Geriatric Considerations

Because of its potential CNS adverse effects, bradycardia, and orthostatic hypotension, clonidine is not considered a drug of choice in the elderly (Beers Criteria [AGS 2015]). If the decision is made to use clonidine, adjust dose based on response and adverse reactions. In patients on the transdermal system, monitor for appropriate placement of the patch and removal of the old patch every 7 days.

Warnings: Additional Pediatric Considerations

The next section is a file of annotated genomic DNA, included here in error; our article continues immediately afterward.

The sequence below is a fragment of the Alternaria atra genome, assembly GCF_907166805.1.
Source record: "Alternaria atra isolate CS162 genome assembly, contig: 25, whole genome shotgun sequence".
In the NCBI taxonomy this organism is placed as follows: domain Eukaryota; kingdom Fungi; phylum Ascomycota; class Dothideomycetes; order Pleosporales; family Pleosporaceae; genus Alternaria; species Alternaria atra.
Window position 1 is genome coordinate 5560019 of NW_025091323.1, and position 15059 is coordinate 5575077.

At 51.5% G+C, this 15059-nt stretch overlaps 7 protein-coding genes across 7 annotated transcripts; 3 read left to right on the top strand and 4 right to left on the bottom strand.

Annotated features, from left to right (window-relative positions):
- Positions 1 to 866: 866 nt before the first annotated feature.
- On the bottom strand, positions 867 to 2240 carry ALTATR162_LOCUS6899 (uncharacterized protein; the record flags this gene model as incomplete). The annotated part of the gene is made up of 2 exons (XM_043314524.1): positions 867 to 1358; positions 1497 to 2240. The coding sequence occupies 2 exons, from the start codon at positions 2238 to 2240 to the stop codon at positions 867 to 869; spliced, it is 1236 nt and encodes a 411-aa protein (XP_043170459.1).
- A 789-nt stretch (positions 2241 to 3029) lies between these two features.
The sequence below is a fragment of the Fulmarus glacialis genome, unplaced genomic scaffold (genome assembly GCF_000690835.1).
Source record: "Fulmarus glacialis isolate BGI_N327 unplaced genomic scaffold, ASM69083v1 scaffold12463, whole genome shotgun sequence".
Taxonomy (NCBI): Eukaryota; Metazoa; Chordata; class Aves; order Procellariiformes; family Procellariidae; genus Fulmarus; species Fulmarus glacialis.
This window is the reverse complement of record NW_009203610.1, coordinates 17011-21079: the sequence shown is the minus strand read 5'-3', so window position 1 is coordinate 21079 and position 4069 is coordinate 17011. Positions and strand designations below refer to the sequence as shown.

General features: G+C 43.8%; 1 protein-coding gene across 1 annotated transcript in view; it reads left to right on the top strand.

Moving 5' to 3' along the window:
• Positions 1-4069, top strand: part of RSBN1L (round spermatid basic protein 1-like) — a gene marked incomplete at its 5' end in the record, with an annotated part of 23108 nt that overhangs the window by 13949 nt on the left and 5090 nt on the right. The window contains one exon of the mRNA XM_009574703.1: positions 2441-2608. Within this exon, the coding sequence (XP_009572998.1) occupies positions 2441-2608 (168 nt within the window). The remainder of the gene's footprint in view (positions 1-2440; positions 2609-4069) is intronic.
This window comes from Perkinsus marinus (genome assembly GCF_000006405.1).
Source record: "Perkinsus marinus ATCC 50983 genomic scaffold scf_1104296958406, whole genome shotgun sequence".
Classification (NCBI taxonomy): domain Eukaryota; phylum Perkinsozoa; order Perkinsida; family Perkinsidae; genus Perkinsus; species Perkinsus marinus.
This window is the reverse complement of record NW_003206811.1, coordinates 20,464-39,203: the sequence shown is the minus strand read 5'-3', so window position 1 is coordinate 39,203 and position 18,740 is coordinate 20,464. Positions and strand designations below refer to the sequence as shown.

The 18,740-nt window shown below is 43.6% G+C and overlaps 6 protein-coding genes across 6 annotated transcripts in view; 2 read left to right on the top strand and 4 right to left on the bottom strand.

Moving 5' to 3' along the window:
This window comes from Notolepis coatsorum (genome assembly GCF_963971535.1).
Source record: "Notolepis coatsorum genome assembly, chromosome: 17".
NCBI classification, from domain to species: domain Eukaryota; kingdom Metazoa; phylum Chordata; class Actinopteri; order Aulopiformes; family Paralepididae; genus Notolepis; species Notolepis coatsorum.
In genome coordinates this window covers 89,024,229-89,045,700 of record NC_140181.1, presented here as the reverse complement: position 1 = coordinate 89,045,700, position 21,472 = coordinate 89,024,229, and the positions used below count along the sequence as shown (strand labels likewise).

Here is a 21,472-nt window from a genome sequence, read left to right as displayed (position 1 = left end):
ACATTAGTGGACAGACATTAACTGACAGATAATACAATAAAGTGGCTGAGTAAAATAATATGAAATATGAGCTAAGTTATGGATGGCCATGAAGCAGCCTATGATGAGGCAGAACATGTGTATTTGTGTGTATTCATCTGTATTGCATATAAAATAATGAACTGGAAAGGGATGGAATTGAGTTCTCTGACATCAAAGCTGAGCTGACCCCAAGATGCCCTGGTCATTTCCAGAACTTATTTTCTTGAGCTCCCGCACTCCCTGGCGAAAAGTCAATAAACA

The American Heart Association recommends that all children diagnosed with ADHD who may be candidates for medication, such as clonidine, should have a thorough cardiovascular assessment prior to initiation of therapy. These recommendations are based upon reports of serious cardiovascular adverse events (including sudden death) in patients (both children and adults) taking usual doses of stimulant medications. Most of these patients were found to have underlying structural heart disease (eg, hypertrophic obstructive cardiomyopathy). This assessment should include a combination of thorough medical history, family history, and physical examination. An ECG is not mandatory but should be considered. Note: ECG abnormalities and four cases of sudden cardiac death have been reported in children receiving clonidine with methylphenidate; reduce dose of methylphenidate by 40% when used concurrently with clonidine; consider ECG monitoring. In patients with ADHD, clonidine may cause hypotension and bradycardia; use with caution in patients with history of hypotension, heart block, bradycardia, cardiovascular disease, syncope, conditions predisposing to syncope (including orthostatic hypotension, dehydration), or receiving concomitant antihypertensive therapy. Patients should be advised to avoid becoming dehydrated or overheated. Heart rate and blood pressure should be monitored at initiation of therapy, with any dose increase, and periodically during therapy.